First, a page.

Another contribution the Department could make to food safety and animal health at low cost would be the encouragement of integrated producer/processor operations. Despite economic and marketing forces that are stacked against them, many small producers throughout the United States still process and market their own dairy products, or raise meat that is processed on site or at small local slaughterhouses and distributed directly to consumers or to local retail outlets.

Consumers love not only the high quality of such products, but also the assurance that comes from actually knowing the farmers who, for example, finish their steers on grass and have the butchering done at a local small business. Very modest programs of financial incentives and encouragements to the streamlining of federal and state permitting procedures would help this hopeful segment of our nation's agriculture to flourish.

Many recent developments in the agricultural sciences have demonstrated time and again that the least-cost and least intrusive method is the most effective and protective of health. For example, leading-edge research now rejects the routine deworming of all cattle and sheep, in favor of eliminating parasite-susceptible individuals as breeding stock. The once-heralded approach of routine deworming, it turns out, only resulted in resistant super-parasites and perpetuation in the gene pool of animal families naturally subject to the largest infestations.

Similarly, in recent years our thinking has done an about-face on the subject of routine use of antibiotics in the feed of beef steers and dairy heifers, and in udder infusions for dry dairy cows who exhibit no clinical mastitis. Once heralded as a means of increasing weight gain and providing extra insurance against fresh-cow mastitis, those routine uses of antibiotics in healthy animals are now rejected because they are known to produce resistant super-bacteria that may cause not only animal infections, but human infections.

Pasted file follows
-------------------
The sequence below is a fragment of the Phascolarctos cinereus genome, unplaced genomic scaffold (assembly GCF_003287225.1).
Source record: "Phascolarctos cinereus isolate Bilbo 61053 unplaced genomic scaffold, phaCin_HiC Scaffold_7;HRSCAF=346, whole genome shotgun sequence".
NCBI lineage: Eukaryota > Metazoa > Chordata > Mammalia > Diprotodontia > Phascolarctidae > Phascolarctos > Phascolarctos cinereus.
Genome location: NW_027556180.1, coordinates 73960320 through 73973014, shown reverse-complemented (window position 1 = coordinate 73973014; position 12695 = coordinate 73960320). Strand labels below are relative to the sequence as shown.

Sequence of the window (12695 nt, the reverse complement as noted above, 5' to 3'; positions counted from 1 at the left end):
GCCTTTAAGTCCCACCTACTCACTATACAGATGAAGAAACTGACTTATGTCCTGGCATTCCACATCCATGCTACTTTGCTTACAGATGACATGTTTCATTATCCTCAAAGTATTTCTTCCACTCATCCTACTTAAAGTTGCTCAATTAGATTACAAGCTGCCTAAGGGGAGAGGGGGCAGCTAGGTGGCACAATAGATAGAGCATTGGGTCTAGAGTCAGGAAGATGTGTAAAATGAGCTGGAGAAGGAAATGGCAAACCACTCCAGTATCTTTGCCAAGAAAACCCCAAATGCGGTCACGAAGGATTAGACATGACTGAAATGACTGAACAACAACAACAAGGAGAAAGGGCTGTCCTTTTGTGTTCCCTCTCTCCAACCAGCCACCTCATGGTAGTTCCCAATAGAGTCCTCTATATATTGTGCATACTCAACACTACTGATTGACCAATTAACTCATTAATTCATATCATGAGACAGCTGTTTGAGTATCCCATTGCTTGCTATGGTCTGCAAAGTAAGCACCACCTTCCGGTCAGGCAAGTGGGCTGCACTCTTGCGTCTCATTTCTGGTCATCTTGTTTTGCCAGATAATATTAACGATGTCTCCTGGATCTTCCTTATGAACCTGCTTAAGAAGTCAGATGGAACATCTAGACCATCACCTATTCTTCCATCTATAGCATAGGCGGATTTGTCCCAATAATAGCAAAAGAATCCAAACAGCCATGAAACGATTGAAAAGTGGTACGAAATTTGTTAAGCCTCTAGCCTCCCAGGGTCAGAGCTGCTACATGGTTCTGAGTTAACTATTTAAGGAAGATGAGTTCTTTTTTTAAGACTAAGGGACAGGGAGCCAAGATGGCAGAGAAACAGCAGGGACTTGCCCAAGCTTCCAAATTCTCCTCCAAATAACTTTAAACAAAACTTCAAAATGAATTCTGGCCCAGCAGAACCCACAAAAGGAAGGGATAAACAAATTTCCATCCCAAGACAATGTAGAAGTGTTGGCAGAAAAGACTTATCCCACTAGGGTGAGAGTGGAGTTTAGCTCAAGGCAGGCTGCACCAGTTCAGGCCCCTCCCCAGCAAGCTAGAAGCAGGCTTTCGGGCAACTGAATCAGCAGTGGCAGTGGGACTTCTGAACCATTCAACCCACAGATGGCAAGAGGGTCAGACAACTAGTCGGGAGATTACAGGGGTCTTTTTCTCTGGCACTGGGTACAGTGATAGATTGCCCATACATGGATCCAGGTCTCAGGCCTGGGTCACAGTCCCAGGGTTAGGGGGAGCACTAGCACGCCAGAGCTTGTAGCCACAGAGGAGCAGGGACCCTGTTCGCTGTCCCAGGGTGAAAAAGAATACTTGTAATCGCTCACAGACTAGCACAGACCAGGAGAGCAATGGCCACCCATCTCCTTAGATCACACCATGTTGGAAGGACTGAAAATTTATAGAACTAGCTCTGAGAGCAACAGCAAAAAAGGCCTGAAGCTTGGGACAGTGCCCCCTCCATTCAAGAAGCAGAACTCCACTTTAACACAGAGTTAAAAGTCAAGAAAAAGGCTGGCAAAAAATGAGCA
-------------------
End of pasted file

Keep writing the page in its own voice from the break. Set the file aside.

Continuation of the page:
Unfortunately, it takes years for knowledge gained in the latest research to reach the farmer, and the inappropriate overuse of anthelmintics and antibiotics is still very common. Thus, another low-cost and simple initiative the Department could undertake would be an intensive educational initiative to end the inappropriate use of drugs in animal agriculture.

The foregoing are just a few of the many possible more effective animal-health and food-safety initiatives to which the Department could devote its finite resources. It is appropriate for the Department to study fully these alternatives before concluding that a bloated NAIS bureaucracy is our only alternative.